"Many are angry": Minneapolis dismantles barricades in George Floyd Square; UPDATE: Reopened ... for now?

What did it — the residents’ complaints, or the shooting at the anniversary of George Floyd’s death? The city of Minneapolis surprised some residents and angered others by dismantling the traffic barriers at 38th Street and Chicago that set up the de facto autonomous zone known as George Floyd Square. The work began before dawn, and KSTP’s Ashley Zilka reports that no one’s quite sure the extent to which the city will dismantle the memorial:

A 5 EYEWITNESS NEWS crew at the intersection of 38th Street and Chicago Avenue in south Minneapolis reports seeing city crews in the area, working to move items, such as barriers and signs.

Crews were in the area working to reopen the intersection to allow traffic to move through the area once more.

The intersection, informally known as George Floyd Square, has been the site of a memorial for Floyd since his death at that location more than a year ago. It had been closed to traffic since.

The activists might be unhappy, but those who own businesses and live in the area are likely sighing in relief. The lack of traffic through the intersection has all but ruined access to the shops, while residents have been demanding this action for months from the city council. The shooting last week nearby the event marking the one-year anniversary of George Floyd’s death embarrassed the city in front of the world, as national news outlets captured on camera the sight of their reporters diving for cover.

The city doesn’t want to disturb the sidewalk memorials, the Star Tribune reports this morning, nor will it remove the fist sculpture. Instead, that will be placed in the intersection roundabout, but anything else blocking traffic will be removed:

Municipal workers began the process about 4:30 a.m.at 38th and Chicago — dubbed George Floyd Square — with community representatives playing a role in coordinating the removal of flowers, artwork and variously sized barriers and shacks, said city spokeswoman Sarah McKenzie. …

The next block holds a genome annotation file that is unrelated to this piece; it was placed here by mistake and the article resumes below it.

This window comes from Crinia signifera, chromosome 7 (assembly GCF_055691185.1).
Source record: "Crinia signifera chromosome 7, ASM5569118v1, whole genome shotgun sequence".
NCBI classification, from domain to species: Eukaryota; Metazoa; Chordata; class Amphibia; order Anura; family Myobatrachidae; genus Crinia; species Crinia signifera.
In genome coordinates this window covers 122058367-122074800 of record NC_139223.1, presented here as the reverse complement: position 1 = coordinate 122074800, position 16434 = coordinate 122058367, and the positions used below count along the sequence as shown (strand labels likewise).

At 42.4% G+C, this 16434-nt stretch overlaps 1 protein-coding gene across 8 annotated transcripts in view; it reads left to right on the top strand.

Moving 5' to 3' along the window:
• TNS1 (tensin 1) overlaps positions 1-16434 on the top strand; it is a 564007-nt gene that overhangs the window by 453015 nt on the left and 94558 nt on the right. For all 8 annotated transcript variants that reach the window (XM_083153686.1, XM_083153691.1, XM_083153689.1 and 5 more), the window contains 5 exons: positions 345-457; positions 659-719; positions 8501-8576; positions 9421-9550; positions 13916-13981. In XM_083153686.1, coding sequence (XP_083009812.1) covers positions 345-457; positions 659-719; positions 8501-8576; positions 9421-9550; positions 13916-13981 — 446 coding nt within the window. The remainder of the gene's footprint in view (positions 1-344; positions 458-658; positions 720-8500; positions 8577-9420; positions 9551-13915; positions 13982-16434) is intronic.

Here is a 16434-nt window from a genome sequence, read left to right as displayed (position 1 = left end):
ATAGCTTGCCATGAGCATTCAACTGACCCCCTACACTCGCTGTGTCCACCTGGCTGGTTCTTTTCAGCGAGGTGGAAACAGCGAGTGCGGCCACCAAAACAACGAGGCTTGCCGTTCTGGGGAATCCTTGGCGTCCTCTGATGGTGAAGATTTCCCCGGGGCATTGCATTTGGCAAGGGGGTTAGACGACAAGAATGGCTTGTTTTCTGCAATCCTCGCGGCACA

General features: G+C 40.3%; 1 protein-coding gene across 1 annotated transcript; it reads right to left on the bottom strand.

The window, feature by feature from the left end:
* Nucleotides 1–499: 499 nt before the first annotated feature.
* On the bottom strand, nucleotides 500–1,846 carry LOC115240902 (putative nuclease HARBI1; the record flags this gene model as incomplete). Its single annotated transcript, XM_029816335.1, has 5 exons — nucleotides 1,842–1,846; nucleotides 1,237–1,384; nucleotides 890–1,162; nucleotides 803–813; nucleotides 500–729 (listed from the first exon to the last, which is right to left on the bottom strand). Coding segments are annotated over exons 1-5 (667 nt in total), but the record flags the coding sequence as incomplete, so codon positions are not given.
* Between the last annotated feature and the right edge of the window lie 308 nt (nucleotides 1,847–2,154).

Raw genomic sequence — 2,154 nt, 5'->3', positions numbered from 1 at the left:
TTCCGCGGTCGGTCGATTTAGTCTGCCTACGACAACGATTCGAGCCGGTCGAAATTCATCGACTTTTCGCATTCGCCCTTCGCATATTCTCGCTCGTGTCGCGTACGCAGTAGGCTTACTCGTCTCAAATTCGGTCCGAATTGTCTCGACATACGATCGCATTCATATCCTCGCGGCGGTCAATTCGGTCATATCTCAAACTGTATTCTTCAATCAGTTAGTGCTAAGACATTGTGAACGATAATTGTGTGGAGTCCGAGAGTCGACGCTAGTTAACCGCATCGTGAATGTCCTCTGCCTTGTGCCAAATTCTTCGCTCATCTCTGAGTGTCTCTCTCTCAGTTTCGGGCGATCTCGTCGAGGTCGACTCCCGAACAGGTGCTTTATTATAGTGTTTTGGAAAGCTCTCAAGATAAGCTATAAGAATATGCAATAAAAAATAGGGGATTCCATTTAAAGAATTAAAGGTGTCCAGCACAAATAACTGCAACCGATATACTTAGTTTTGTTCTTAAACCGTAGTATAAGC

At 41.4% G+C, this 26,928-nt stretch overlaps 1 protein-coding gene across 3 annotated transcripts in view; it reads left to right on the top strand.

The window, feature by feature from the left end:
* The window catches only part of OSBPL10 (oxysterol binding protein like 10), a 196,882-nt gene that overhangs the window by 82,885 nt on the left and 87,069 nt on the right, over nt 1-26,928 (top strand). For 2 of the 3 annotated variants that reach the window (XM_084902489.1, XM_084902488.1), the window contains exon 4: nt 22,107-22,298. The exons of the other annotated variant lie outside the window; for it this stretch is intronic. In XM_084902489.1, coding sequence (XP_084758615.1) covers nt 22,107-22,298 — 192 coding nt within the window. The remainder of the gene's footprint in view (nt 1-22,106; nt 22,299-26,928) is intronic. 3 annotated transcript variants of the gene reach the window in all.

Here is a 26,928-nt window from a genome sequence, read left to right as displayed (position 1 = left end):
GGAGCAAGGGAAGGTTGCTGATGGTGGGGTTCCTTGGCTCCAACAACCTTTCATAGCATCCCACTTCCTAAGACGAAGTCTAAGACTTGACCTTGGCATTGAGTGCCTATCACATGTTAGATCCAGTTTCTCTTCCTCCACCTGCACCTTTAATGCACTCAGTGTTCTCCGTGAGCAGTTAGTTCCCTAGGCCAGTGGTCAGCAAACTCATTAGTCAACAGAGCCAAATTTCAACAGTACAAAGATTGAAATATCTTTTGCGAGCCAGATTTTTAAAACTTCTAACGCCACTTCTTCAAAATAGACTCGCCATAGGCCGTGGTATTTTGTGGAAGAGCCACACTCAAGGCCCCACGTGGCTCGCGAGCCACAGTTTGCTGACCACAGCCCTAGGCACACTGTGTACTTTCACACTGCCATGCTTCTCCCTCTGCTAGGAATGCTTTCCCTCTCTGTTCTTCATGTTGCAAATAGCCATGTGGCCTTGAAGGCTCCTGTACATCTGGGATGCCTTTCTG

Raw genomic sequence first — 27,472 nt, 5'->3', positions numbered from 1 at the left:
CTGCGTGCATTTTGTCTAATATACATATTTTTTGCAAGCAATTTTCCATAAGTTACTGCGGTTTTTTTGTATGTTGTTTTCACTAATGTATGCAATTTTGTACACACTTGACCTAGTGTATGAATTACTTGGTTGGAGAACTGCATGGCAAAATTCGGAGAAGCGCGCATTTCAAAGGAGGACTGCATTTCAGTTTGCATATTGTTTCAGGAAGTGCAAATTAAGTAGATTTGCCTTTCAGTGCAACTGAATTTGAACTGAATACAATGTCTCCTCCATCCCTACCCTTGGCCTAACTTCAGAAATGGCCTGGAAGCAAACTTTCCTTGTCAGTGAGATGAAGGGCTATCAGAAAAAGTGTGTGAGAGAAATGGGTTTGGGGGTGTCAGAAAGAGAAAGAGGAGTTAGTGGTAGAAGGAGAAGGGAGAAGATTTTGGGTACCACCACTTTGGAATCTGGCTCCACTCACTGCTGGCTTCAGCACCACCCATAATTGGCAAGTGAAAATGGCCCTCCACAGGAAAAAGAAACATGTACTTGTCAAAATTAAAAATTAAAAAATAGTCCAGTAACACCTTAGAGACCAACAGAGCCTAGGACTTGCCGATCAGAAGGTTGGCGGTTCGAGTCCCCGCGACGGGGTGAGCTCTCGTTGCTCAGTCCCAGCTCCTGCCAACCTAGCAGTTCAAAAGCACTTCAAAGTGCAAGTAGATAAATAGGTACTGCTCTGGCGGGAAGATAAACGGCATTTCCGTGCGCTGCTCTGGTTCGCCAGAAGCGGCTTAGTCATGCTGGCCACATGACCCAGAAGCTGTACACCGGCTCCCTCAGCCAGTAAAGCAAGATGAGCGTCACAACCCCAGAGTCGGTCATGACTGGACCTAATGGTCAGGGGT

What will remain, she said, is the several-foot tall fist sculpture in the middle of the intersection that had been a major through-point for city buses and other traffic until the memorial swelled soon after Floyd’s death on May 25, 2020.

“The fist sculpture is going to remain in the roundabout,” she said, while the informal garden around it was being moved.

Why start this process at 4:30 in the morning? Clearly the city wanted to have the bulk of the removal started before anyone could organize an effort to block the process. They also didn’t want Minneapolis PD or other law enforcement around to amplify any resistance to the city’s work, as KSTP’s anchors noticed. The Strib’s Paul Walsh reports that the city outsourced security to a local group instead:

McKenzie said that playing a key role in the transition is Agape, a peacekeeping force whose staff includes ex-gang members from the neighborhood, is on contract with the city to keep watch over the area.

It’s interesting that the Agape group apparently didn’t warn the neighborhood of what was coming. They might find their standing a bit altered after this, at least with the activists who will protest later this morning and demand that the city return the barricades. That will come at 10:30 this morning, apparently.

Agape and Minneapolis insist this is a “community-led process,” and that this has been coming for months:

Leaders from Agape, the group leading the effort to reopen the intersection, say the process to reopen the intersection began months ago, but the decision wasn’t made until last night.

“There’s a chance and a time for this community to get back to a new normal. That’s what we’re trying to establish,” said Agape Senior Advisor Steve Floyd.

A spokesperson from the city said George Floyd Square is being reopened to traffic through a “community-led process,” and the City is only offering support.

From Zilka’s report, it looks like more than a few in the community got left in the dark about this operation — literally. This looks more like a city-led process, as it should be since the city is the legitimate sovereign government for this block. If the city is only “offering support,” that would be even worse, as it then creates a situation where control of this block will fall into whoever takes the initiative. Unfortunately in Minneapolis, that’s nothing new ever since the city council decided to abolish the police department and abandon its obligation to the city’s residents to govern responsibly and effectively.

Update: That didn’t take long to accomplish. Let’s see how long it lasts:

My prediction is that this intersection will get blocked by the end of this weekend. I certainly hope to be proven wrong, but this weak show by the city is almost designed to invite challenges.